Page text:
Food waste disposer mounting assembly
Web-type stock material with upwardly projecting filamentary elements and defined periphery
Stoppers for garbage disposal unit inlets
Garbage disposal assembly with decorative sink flange mask
Disposable laminate drain cover
Decorative color changeable basket sink strainer Patent #: 5418983
BACKGROUND OF THE INVENTION
A strainer in the plumbing field is the threaded fitting in the bottom of a sink, bathtub, or the like through which waste water flows from the receptacle. Strainers usually have valves or the like which control the gravity flow of water therethrough. All of these valve assemblies are threadably mounted within a threaded aperture located in the strainer.
Existing strainers have a vertically disposed externally threaded sleeve which engage corresponding threads on a fitting adjacent a vertically disposed aperture in the bottom of the water receptacle. The upper end of the sleeve terminates in a circular horizontal flange which engages and is sealed to the bottom of the receptacle around the aperture in the bottom of the receptacle. A hub with a threaded bore and with radially extending spokes is often located in a horizontal plane in the bottom of the strainer to support various closure valves.
It is occasionally necessary to change the strainer of a given receptacle because the flange thereof has become tarnished, disfigured, or because the flange is incompatible esthetically with the owners sense of ornamentation. Removal of the strainer is often a difficult task, particularly when the strainer has been in place for a long time. Conventional tools are typically insufficient for use in removal of the strainer. Further, there is a possibility that the threads of the replacement strainer will not be compatible with the threads of the fitting or bushing associated with the aperture of the receptacle.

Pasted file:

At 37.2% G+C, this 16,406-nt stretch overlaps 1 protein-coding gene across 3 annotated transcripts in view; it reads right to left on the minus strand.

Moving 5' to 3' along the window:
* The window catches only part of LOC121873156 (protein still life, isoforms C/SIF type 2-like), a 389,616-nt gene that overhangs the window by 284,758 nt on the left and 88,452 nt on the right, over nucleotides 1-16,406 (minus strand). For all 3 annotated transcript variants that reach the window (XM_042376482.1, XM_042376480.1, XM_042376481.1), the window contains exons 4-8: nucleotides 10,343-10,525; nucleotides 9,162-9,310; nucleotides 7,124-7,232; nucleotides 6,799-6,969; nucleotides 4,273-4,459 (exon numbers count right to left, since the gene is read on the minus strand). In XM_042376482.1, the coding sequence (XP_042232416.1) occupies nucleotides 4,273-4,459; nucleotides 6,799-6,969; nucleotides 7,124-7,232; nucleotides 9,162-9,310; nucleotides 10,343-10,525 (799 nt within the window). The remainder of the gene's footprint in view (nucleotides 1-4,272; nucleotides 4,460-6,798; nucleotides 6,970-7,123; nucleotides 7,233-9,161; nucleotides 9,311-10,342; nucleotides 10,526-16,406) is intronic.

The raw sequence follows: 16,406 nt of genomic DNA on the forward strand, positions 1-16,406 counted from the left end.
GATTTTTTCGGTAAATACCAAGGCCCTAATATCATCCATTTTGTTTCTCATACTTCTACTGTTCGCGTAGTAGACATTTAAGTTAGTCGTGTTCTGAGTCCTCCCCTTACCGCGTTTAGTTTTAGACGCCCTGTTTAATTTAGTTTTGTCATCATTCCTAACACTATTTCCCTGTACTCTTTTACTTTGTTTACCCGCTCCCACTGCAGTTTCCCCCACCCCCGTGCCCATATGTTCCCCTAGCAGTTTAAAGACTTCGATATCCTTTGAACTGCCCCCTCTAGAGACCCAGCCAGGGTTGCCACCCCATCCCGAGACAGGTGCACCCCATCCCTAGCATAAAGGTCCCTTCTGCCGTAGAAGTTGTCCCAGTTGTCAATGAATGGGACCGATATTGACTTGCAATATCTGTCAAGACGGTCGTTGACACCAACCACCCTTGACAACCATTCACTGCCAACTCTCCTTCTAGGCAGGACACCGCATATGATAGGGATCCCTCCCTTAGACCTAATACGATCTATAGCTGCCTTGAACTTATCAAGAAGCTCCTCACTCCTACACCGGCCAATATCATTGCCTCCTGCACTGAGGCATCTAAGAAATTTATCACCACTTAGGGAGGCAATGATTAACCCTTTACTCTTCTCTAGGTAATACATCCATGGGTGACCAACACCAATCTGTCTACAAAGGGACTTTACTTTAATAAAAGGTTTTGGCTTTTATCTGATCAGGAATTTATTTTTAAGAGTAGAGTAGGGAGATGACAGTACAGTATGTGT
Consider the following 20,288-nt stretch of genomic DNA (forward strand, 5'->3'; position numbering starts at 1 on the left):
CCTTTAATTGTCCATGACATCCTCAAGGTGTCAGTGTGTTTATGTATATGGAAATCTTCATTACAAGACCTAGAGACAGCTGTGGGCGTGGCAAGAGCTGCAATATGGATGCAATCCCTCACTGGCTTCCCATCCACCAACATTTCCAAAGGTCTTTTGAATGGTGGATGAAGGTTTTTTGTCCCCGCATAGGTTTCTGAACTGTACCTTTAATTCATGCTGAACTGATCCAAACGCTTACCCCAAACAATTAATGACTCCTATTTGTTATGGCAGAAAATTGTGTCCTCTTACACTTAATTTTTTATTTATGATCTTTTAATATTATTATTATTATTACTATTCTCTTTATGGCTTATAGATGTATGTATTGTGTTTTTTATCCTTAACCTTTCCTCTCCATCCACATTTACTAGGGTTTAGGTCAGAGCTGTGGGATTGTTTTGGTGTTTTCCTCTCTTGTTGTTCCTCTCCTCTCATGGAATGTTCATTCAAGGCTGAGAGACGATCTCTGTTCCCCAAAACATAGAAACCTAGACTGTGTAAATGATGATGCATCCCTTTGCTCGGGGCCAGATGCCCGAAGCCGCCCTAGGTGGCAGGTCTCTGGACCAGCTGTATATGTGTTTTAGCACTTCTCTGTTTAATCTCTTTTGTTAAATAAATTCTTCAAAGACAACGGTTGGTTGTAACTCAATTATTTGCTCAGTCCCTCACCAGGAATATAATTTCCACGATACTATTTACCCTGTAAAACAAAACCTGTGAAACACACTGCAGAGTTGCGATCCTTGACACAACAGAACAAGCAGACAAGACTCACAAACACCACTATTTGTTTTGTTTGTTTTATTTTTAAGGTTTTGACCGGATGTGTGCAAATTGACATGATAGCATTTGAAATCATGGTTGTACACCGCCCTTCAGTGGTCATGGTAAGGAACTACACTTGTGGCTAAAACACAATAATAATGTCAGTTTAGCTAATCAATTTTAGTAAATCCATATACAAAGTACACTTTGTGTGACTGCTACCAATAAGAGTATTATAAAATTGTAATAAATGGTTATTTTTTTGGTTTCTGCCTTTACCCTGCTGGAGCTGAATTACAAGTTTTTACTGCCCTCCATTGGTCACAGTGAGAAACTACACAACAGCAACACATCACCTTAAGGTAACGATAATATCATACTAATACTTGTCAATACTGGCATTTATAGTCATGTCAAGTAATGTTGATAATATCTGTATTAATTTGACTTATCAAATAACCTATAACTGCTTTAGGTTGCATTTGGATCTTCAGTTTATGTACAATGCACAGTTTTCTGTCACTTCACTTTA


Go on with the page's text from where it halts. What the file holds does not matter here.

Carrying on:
Some attempts have been made to place a substitute flange over the existing flange by providing structure whereby the substitute flange can be threadably secured to threaded bores of the strainer which originally threadably received the valve assembly of the strainer. This approach to the installation of a substitute flange is not satisfactory because variations of thread sizes in the original strainers are often incompatible with the thread sizes of the substituted flange adapter.
It is therefore a principal object of this invention to provide a method and means for covering the flange of an existing strainer without removing the existing strainer and without using mechanical contrivances to hold the substituted flange in place.
A further object of this invention is to provide a method and means for covering the flange of an existing strainer which will permit easy installation, and which will be well within the ability of those not being skilled in the plumbing art.
These and other objects will be apparent to those skilled in the art.
SUMMARY OF THE INVENTION
A waste water insert has a cylindrical wall surrounding a vertical cylindrical bore. A horizontal flange extends outwardly from the upper end of the wall and has a lip formed on its outer periphery.
The horizontal flange of the waste water insert is superimposed over the horizontal flange of a conventional waste water strainer located in a bathtub, sink or the like. The lip at the outer perimeter of the flange of the insert fits over the outer periphery of the horizontal flange of the waste water strainer to center the insert on the strainer. The cylindrical wall of the insert extends downwardly through the conventional cylindrical wall of the waste water strainer with the two walls being spaced from each other by virtue of the cylindrical wall of the insert having a smaller diameter than that of the strainer. A sealant material is placed between the horizontal flanges of the insert and the strainer and provides the sole means of attachment between the insert and the strainer.
DESCRIPTION OF THE DRAWINGS
FIG. 1 is a partial perspective view of a conventional bathtub with a conventional waste water strainer located in the bottom thereof;
FIG. 2 is an exploded view showing a preliminary step in mounting the waste water insert onto the existing waste water strainer;